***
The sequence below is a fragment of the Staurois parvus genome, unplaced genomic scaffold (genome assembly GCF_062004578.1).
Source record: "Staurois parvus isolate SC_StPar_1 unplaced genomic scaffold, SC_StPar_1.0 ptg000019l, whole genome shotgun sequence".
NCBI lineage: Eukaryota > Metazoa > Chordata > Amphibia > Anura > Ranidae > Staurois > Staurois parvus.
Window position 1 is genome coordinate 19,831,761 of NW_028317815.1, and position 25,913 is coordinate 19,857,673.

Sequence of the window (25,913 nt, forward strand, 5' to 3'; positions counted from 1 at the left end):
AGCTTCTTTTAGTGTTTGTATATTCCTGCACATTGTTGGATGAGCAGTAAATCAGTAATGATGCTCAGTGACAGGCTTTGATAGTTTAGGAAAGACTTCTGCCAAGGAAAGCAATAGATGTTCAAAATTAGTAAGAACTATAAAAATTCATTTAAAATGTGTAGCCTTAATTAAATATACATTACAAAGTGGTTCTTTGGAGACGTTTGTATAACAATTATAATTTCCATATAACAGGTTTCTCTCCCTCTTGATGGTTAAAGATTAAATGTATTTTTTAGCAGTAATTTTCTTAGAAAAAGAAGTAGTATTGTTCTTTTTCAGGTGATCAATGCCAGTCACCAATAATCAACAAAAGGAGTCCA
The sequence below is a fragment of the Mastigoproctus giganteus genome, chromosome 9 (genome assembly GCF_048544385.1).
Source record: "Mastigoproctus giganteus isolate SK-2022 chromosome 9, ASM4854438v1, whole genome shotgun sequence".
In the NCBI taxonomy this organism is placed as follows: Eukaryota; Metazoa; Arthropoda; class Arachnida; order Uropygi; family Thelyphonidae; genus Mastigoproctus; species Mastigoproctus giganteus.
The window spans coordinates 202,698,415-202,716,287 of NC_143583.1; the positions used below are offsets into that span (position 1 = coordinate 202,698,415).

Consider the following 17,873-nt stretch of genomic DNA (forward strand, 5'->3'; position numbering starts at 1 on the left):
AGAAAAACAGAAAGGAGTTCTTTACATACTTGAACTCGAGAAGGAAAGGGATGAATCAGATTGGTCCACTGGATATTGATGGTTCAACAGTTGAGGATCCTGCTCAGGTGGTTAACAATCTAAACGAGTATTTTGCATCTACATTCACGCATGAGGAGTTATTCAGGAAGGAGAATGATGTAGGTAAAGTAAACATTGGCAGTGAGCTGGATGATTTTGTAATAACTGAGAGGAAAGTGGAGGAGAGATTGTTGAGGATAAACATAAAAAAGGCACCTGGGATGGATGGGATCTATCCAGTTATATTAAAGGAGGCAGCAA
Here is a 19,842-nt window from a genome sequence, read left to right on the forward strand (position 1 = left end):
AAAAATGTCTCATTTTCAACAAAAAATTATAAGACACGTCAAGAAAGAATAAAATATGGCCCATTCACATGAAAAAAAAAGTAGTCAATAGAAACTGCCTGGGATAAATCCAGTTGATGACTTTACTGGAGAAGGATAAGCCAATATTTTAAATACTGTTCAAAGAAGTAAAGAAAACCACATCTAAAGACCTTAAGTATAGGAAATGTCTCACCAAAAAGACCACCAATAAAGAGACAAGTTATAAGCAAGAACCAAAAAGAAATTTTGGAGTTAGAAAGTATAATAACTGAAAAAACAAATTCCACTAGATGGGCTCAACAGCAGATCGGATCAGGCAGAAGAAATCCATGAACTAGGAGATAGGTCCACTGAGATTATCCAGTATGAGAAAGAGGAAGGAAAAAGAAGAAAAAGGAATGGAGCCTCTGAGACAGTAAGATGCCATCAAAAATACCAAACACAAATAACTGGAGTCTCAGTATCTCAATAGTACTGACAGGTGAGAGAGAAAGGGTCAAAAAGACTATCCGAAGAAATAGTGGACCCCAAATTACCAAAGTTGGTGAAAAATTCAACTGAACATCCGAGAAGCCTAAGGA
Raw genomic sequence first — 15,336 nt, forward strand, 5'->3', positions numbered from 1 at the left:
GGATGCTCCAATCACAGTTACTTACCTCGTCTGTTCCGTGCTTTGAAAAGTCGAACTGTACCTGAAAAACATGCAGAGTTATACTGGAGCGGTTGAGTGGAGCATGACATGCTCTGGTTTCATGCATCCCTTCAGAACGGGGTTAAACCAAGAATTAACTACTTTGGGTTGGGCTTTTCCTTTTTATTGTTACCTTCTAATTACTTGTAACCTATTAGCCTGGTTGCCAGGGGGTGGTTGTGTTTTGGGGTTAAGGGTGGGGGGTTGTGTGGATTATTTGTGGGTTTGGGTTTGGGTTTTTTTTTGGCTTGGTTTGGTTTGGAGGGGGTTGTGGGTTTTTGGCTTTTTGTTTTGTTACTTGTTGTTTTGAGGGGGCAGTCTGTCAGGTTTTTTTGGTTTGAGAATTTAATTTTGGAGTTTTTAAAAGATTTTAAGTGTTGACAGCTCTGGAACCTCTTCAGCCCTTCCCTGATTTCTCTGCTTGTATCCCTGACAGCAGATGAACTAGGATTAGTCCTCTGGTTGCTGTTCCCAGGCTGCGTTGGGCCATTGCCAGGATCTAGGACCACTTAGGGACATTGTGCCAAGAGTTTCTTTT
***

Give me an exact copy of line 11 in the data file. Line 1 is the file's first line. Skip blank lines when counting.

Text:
Consider the following 17,873-nt stretch of genomic DNA (forward strand, 5'->3'; position numbering starts at 1 on the left):